It turns out roughly 5.6 million federal employees may have had their fingerprints stolen as part of this year’s mammoth Office of Personnel Management breach – a figure five times what the agency initially announced in June.
OPM press secretary Sam Schumach broke the bad news Wednesday morning, but insisted that the previously announced number of those impacted by the hack overall – 21.5 million government workers – remains the same.
In addition to millions of fingerprints, the OPM hack is also believed to have leaked information such as workers’ Social Security numbers, dates of birth, employee performance records, employment history, employment benefits, resumes, school transcripts, along with military service documentation, and findings from interviews conducted by background investigators.
To assuage former and current government employees who may have had their fingerprints stolen, OPM is insisting that it doesn’t believe hackers will misuse the data – yet.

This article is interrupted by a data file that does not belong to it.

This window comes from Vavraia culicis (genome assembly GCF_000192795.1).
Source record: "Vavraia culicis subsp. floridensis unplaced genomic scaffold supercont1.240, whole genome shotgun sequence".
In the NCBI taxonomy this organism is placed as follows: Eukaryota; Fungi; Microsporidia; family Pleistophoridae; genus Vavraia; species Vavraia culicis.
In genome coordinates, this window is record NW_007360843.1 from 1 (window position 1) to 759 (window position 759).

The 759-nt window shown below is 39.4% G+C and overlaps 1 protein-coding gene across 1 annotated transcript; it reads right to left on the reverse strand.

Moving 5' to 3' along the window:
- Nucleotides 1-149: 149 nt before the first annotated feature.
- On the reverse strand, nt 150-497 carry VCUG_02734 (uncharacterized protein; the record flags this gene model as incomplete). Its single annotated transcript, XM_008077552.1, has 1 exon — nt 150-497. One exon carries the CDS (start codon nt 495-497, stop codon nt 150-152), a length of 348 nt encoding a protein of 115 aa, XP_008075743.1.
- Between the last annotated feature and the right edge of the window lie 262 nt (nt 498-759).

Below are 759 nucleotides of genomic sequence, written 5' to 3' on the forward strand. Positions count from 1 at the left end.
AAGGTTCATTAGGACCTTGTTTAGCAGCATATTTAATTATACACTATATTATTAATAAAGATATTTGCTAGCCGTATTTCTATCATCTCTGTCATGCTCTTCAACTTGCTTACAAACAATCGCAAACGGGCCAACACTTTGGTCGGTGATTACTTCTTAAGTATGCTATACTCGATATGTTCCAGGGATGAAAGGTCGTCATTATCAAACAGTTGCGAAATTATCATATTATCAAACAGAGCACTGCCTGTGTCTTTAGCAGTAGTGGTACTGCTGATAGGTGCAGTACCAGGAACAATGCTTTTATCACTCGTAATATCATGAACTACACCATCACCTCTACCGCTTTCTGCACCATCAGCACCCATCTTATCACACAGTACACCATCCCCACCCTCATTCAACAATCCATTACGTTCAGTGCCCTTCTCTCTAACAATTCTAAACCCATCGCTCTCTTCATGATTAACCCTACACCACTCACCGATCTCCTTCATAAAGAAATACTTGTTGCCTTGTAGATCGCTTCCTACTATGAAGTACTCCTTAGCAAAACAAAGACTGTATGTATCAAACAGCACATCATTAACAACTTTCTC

“Federal experts believe that, as of now, the ability to misuse fingerprint data is limited. However, this probability could change over time as technology evolves,” Schumach wrote.
To look into potential attack scenarios further, OPM claims a collaborative group, including members of the FBI, DHS, and DOD, will tackle “ways to prevent such misuse.”
In related, perhaps equally alarming news, the agency clarified Wednesday that it still hasn’t begun mailing notification letters to those affected by the hack.
OPM said at the beginning of September that it would begin sending letters to victims of the breach “in a few weeks,” yet the agency’s recent statement reiterates that an interagency team is still working in tandem with the Department of Defense to prep the letters.
“An interagency team will continue to analyze and refine the data as it prepares to mail notification letters to impacted individuals,” Schumach wrote.
According to a forecast from technology research firm Gartner today, companies worldwide will spend $75.4 billion on security this year. OPM announced earlier this month that it will spend at least $150 million of that figure as it attempts to provide victims of the attack with credit monitoring, insurance, and other services over the next three years.